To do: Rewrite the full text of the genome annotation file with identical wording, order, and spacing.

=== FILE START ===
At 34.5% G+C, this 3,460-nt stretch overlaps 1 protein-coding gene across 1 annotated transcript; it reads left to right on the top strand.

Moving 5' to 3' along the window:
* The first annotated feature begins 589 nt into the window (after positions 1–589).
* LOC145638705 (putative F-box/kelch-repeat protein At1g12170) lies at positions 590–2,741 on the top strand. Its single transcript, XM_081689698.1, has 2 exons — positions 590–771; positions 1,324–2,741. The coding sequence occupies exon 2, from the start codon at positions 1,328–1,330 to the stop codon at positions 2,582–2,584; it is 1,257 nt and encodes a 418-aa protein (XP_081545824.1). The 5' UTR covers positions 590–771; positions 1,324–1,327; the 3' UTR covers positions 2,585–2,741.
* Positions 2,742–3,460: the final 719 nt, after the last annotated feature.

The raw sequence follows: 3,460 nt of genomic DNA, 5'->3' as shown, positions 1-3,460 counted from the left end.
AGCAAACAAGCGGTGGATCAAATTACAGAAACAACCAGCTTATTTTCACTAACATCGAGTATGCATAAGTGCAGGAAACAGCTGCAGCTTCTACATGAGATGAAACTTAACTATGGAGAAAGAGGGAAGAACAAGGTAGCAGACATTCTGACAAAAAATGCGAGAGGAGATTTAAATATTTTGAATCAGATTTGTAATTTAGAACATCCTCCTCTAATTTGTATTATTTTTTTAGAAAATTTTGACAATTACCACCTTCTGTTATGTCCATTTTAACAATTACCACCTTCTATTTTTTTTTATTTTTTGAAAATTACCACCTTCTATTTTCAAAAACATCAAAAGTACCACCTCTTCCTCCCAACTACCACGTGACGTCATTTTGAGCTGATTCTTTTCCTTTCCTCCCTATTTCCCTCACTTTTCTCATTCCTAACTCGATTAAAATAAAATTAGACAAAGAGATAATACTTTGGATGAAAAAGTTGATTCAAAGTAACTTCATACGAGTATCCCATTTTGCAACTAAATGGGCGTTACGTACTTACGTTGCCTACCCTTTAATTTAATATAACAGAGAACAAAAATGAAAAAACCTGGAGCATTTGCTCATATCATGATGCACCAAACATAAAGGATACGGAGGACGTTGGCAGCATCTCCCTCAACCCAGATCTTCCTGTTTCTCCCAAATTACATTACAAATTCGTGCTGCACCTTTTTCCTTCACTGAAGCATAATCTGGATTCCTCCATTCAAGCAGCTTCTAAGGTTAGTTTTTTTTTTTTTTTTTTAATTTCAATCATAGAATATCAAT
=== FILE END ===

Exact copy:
At 34.5% G+C, this 3,460-nt stretch overlaps 1 protein-coding gene across 1 annotated transcript; it reads left to right on the top strand.

Moving 5' to 3' along the window:
* The first annotated feature begins 589 nt into the window (after positions 1–589).
* LOC145638705 (putative F-box/kelch-repeat protein At1g12170) lies at positions 590–2,741 on the top strand. Its single transcript, XM_081689698.1, has 2 exons — positions 590–771; positions 1,324–2,741. The coding sequence occupies exon 2, from the start codon at positions 1,328–1,330 to the stop codon at positions 2,582–2,584; it is 1,257 nt and encodes a 418-aa protein (XP_081545824.1). The 5' UTR covers positions 590–771; positions 1,324–1,327; the 3' UTR covers positions 2,585–2,741.
* Positions 2,742–3,460: the final 719 nt, after the last annotated feature.

The raw sequence follows: 3,460 nt of genomic DNA, 5'->3' as shown, positions 1-3,460 counted from the left end.
AGCAAACAAGCGGTGGATCAAATTACAGAAACAACCAGCTTATTTTCACTAACATCGAGTATGCATAAGTGCAGGAAACAGCTGCAGCTTCTACATGAGATGAAACTTAACTATGGAGAAAGAGGGAAGAACAAGGTAGCAGACATTCTGACAAAAAATGCGAGAGGAGATTTAAATATTTTGAATCAGATTTGTAATTTAGAACATCCTCCTCTAATTTGTATTATTTTTTTAGAAAATTTTGACAATTACCACCTTCTGTTATGTCCATTTTAACAATTACCACCTTCTATTTTTTTTTATTTTTTGAAAATTACCACCTTCTATTTTCAAAAACATCAAAAGTACCACCTCTTCCTCCCAACTACCACGTGACGTCATTTTGAGCTGATTCTTTTCCTTTCCTCCCTATTTCCCTCACTTTTCTCATTCCTAACTCGATTAAAATAAAATTAGACAAAGAGATAATACTTTGGATGAAAAAGTTGATTCAAAGTAACTTCATACGAGTATCCCATTTTGCAACTAAATGGGCGTTACGTACTTACGTTGCCTACCCTTTAATTTAATATAACAGAGAACAAAAATGAAAAAACCTGGAGCATTTGCTCATATCATGATGCACCAAACATAAAGGATACGGAGGACGTTGGCAGCATCTCCCTCAACCCAGATCTTCCTGTTTCTCCCAAATTACATTACAAATTCGTGCTGCACCTTTTTCCTTCACTGAAGCATAATCTGGATTCCTCCATTCAAGCAGCTTCTAAGGTTAGTTTTTTTTTTTTTTTTTTAATTTCAATCATAGAATATCAAT